I read “POINT OF VIEW: Army Corps should swim in our increasingly toxic water,” a guest column in Sunday’s Palm Beach Post by Congressman Brian Mast. I would love the opportunity to respond.

In recent weeks, Congressman Mast has made political statements regarding the discharges from Lake Okeechobee, urging the U.S. Army Corps of Engineers to stop them. What’s revealing about these statements is that his concerns about the water quality in Stuart weren’t expressed prior to the discharges, when the local health department’s warnings were closing beaches due to high amounts of enteric (fecal) bacteria in the water.

It is unfortunate that Mast would let his political mission to get re-elected interfere with the mission we all share to clean up our water locally. More than a decade ago, our Glades communities took the difficult and expensive step to convert septic tanks to sewer, because as the research shows, septic tanks are one of the leading contributors to pollution.

Instead of blaming Lake Okeechobee, the Congressman should be addressing on the actual cause of the problem and looking for solutions: local basin runoff in the St. Lucie watershed. According to the University of Florida’s 2015 Water Institute report, “On average, 70-80 percent of the freshwater discharge and 65-80 percent of the nutrient load to the St. Lucie and Caloosahatchee estuaries originates in the local basins, with the remaining balance contributed from Lake Okeechobee.” This is a significant part of the problem Mast cannot ignore.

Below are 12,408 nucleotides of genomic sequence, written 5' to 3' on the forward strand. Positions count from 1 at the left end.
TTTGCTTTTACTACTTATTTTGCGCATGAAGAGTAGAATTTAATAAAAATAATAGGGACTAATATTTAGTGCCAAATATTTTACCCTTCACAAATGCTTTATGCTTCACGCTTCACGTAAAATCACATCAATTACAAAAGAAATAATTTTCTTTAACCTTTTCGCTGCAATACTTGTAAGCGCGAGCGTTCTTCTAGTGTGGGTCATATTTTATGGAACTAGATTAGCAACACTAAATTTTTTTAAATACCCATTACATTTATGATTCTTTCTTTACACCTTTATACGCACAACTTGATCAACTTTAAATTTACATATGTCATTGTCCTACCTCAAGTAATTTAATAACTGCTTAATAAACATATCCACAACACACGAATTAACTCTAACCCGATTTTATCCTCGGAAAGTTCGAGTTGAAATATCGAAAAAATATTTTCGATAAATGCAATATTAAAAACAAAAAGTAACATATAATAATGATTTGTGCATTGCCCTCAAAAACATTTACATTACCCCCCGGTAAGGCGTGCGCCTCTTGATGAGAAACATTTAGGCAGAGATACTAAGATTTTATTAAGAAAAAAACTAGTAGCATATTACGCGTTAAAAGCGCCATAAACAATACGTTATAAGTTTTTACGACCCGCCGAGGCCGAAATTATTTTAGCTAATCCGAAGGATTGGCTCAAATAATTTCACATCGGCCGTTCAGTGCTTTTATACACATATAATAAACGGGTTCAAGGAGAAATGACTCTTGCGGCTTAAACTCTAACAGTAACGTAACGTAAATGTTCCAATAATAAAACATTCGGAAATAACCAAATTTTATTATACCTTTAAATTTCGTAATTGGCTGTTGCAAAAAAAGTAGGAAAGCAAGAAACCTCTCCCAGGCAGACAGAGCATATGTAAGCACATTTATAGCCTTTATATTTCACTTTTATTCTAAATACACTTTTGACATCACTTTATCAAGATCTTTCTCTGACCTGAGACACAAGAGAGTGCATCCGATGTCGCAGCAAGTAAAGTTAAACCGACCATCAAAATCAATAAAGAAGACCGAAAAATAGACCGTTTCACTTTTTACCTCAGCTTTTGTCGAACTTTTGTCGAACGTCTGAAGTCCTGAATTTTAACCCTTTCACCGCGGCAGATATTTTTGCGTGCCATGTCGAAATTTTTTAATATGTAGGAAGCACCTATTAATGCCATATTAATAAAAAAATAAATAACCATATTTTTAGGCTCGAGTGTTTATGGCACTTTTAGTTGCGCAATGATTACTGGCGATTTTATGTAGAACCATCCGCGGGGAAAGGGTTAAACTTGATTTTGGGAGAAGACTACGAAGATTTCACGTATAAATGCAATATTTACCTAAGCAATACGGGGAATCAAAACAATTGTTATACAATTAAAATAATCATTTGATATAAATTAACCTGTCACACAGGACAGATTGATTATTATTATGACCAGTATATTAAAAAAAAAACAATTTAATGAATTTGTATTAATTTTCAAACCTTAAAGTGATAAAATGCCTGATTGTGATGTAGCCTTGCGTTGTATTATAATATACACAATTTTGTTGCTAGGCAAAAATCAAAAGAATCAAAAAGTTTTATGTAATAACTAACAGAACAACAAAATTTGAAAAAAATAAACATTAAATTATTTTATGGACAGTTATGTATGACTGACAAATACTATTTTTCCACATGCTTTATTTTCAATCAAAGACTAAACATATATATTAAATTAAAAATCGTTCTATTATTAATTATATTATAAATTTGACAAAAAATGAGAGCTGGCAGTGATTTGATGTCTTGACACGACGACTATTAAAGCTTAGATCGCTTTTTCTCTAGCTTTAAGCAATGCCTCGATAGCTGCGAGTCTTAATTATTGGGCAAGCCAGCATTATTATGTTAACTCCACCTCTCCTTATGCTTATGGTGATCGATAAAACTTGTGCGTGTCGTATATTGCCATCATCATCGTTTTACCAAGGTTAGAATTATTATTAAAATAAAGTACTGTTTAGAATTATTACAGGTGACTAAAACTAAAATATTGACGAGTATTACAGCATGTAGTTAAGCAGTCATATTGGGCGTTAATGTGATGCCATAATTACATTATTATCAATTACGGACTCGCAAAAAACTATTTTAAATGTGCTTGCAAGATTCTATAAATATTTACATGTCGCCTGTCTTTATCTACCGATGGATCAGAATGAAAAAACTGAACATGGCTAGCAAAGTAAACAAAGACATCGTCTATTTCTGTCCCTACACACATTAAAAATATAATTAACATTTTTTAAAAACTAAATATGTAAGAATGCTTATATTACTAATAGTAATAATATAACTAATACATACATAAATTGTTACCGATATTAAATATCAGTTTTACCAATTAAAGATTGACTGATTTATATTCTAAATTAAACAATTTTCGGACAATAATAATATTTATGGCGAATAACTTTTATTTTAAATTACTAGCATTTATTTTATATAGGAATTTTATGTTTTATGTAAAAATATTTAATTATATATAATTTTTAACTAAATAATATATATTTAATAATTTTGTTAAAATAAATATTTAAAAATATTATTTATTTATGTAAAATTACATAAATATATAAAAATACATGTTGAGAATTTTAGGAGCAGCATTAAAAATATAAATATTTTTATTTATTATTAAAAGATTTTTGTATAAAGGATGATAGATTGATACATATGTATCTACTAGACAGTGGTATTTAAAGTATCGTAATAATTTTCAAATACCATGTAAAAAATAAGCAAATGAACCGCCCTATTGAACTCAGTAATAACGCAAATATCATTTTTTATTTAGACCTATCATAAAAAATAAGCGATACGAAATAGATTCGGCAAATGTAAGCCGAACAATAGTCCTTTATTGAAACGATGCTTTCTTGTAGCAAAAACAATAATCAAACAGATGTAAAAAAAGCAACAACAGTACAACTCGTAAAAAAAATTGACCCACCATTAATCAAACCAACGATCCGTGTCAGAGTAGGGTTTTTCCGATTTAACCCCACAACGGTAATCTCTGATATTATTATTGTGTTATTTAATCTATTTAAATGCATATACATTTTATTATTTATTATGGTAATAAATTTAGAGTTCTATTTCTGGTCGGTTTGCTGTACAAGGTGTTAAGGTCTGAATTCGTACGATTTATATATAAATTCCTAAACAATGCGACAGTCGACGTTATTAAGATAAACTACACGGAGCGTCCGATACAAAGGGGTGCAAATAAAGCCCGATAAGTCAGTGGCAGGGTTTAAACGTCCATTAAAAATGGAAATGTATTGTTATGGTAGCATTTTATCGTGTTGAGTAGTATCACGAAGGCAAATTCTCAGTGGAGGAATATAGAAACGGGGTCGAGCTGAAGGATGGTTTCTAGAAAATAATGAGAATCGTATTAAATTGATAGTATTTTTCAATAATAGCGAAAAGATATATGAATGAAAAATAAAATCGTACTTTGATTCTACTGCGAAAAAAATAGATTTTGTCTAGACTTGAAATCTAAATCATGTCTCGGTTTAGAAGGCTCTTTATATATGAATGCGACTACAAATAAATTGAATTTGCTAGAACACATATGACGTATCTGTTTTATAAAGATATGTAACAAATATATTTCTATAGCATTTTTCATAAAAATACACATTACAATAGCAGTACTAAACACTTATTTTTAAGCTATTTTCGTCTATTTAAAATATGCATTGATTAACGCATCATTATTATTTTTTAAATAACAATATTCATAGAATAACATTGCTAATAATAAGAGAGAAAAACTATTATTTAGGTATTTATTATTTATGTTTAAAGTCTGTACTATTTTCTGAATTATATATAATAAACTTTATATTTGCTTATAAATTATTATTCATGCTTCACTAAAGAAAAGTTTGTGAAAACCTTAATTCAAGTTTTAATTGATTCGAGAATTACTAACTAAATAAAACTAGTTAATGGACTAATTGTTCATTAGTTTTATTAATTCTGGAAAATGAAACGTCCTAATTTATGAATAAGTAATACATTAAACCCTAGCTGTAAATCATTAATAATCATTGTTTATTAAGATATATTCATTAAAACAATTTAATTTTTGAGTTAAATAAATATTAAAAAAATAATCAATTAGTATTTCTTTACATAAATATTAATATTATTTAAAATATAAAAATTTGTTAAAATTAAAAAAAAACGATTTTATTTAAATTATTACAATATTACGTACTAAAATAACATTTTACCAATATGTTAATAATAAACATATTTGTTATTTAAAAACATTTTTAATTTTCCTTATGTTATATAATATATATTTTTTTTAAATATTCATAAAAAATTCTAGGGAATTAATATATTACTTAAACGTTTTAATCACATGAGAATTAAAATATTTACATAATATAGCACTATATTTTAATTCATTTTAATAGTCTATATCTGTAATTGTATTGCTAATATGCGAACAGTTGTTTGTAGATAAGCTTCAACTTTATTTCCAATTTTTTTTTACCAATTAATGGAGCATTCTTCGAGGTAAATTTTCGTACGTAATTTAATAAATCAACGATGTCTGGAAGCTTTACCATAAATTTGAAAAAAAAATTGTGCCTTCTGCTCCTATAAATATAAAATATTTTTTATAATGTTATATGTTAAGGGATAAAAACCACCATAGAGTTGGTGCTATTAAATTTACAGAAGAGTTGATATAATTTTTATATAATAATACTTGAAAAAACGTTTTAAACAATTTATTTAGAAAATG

As for sending more water south, there is simply no place to send it because the Water Conservation Areas are completely full with water and the Tamiami Trail continues to largely block the flow of water south to Everglades National Park. Additionally, we need to get a handle on the more than 95 percent of the water that comes into Lake Okeechobee from the north.

I urge Congressman Mast to ignore the political consultants and follow the scientists, who tell us the water quantity problem happens north of the lake, and the water quality problems are happening in his own community.

Tammy Jackson-Moore is co-founder of Guardians of the Glades.


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